An OSHA recordkeeping FAQ explains that the employer is not to count the day of the injury or illness as a day away but is to begin counting days away on the following day. Thus, even though an injury or illness may result in some loss of time on the day of the injurious event or exposure because, for example, the employee seeks treatment or is sent home, the case is not considered a days-away-from-work case unless the employee does not work on at least one subsequent day because of the injury or illness. The employer is to begin counting days away on the day following the injury or onset of illness.

  1. Failing to post the 300A Form when there were no recordable injuries or illnesses

OSHA’s recordkeeping regulations require employers to post the certified copy of the 300A Summary Form in “a conspicuous place or places where notices to employees are customarily posted” and it must not be altered, defaced, or covered by other material. When there are no recordable injuries or illnesses OSHA regulations still require employers to complete the 300A form by inputting establishment and employment information then entering zeroes into each column related to the number of injuries and day counts, and post it for three months, through April 30.

While copies should be made available to any employee who might not see the summary (such as a remote workers), it’s important to note that posting the summary form electronically for all employees to review does not satisfy the posting requirements.

  1. Failing to maintain the certified log for five years

While employers may take down the Form 300A after April 30, they are required to maintain the underlying OSHA 300 log, the certified 300A Annual Summary Form, and any corresponding 301 Incident Report forms for five years. During a workplace safety and health inspection, employers must provide the records within four business hours. It is one of the first things an inspector will ask for and the ability to respond can set the tone for the rest of the inspection.

Today many employers use electronic systems to prepare and store the forms. An unsigned form will not satisfy the requirement that the form is certified, therefore, it’s important to have proof of the certified form.

  1. Failing to update logs from the previous four years

During the five-year retention period, employers must update the 300 Logs to include newly discovered recordable injuries or illnesses and to show any changes that have occurred in the classification of previously recorded injuries and illnesses. If the description or outcome of a case changes, employers must remove or line out the original entry and enter the new information. This requirement applies only to the 300 logs; there is no duty to update 300A forms or OSHA 301 Incident Reports. When filing this year, be sure to update your 2016, 2017, 2018, and 2019 logs.

  1. Failing to electronically file

OSHA is well aware that not all employers are meeting the electronic filing requirements and under the Trump administration issued Interim Enforcement Procedures for Failure to Submit Electronic Illness and Injury Records directing inspectors to seek evidence, when conducting any inspection, of whether the employer had met its electronic filing requirement. If not, they were to issue an other-than-serious citation, with a potential penalty of $13,494.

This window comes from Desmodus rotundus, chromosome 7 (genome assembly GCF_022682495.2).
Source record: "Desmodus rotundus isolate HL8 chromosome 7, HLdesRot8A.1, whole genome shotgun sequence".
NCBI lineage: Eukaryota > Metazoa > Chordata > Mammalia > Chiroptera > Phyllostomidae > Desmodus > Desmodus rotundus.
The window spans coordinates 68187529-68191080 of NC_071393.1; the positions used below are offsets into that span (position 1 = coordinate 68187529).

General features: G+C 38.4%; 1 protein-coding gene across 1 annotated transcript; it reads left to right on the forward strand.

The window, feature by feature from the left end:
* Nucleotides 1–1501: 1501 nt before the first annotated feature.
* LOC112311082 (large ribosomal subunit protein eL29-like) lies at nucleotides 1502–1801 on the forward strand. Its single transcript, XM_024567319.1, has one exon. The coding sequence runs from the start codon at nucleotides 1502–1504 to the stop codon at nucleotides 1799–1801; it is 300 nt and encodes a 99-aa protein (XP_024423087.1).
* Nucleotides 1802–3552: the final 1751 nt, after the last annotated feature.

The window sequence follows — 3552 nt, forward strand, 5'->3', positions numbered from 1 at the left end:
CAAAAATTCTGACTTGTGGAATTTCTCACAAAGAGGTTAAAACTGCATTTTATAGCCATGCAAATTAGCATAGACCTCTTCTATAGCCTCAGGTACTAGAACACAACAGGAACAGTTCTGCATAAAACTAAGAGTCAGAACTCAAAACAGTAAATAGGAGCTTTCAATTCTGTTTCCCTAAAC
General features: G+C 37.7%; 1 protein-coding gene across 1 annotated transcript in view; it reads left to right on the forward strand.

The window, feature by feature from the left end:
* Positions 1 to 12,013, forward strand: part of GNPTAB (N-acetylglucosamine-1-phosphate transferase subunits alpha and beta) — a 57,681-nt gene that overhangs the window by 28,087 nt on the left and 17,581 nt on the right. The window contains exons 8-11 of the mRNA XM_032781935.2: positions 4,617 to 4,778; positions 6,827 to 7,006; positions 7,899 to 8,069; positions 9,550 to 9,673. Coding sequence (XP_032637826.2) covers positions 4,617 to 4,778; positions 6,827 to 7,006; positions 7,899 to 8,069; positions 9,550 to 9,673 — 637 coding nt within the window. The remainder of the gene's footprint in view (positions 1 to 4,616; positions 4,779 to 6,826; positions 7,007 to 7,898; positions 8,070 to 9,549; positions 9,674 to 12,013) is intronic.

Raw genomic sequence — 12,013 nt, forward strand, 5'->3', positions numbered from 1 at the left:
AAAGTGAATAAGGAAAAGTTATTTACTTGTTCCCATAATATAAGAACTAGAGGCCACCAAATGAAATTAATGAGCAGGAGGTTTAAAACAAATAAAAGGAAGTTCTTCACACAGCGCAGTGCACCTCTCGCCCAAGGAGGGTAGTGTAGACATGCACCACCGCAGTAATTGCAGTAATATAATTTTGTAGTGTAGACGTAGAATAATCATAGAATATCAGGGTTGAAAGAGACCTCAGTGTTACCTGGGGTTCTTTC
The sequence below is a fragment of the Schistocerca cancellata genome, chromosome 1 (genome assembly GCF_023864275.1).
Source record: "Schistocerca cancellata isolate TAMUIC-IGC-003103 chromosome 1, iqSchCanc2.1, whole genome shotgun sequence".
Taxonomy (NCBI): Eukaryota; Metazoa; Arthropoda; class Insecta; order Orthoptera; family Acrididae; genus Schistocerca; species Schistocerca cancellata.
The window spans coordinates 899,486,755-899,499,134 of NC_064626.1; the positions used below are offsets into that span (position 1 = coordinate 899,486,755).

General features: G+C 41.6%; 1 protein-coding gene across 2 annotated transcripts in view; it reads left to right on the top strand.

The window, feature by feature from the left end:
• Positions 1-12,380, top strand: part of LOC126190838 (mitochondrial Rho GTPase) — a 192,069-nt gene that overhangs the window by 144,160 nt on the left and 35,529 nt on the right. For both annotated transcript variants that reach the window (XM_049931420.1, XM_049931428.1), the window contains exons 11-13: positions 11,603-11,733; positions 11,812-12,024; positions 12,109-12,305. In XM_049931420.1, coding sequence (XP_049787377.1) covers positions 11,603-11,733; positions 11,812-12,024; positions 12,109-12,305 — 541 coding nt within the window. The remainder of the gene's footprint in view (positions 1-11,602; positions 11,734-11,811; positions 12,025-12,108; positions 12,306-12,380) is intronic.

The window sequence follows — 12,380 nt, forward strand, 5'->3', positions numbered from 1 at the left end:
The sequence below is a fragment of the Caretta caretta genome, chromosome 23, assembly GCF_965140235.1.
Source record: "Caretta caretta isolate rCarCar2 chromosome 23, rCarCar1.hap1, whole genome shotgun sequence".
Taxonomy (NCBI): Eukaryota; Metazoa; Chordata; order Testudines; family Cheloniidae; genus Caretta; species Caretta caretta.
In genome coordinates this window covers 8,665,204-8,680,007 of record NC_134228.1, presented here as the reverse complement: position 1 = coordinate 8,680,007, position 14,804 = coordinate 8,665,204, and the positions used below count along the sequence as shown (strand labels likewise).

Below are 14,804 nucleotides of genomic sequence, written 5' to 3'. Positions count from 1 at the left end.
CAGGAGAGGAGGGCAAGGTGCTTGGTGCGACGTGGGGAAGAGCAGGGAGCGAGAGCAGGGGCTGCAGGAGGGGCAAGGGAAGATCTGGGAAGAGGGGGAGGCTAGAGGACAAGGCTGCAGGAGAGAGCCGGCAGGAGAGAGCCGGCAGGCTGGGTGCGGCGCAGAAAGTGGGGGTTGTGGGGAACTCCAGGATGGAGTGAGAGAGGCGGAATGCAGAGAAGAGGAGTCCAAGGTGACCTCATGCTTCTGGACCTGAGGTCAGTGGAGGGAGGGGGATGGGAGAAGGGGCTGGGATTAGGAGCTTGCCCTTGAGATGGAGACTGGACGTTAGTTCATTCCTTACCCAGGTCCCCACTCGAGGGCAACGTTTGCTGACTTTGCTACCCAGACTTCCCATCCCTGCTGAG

It has also taken a “stick” approach in its recently updated Site-Specific Targeting Program (SST), which addresses non-responders. “OSHA will generate a random sample of establishments that failed to provide the required Form 300A data to OSHA for CY 2017-2019. Inclusion of these non-responding employers is intended to discourage employers from not complying with their obligation to report injury and illness information in an attempt to avoid inspection.”

It’s expected that the Biden administration’s enforcement will be even more aggressive. SST inspections are daunting, comprehensive, wall-to-wall inspections. With civil penalties for OSHA penalties now topping out well into the six-figure range, employers must do all they can to ensure compliance with safety data recordkeeping and reporting.

Anticipated mistake: Not getting COVID-19 reporting right

The regulations around recording and reporting COVID-19 illnesses have gone through a series of iterations at OSHA. The current regulations require all covered employers to record COVID-19 cases on their OSHA 300 log if:

  • the case is a confirmed case of COVID-19, per CDC guidelines;
  • the case is work-related, per relevant OSHA regulations; and
  • the case involves at least one of the general recording criteria, per relevant OSHA regulations (g., fatality, loss of consciousness, days away from work, restricted work, transfer to another job, medical treatment beyond first aid).

However, many employers are getting it wrong as evidenced by the citations being issued. Since the start of the pandemic through Dec. 17, OSHA has issued $3.7 million in penalties from 278 inspections and many of these citations included violations for failure to report injuries, illnesses, or fatalities, and failure to record injuries or illness.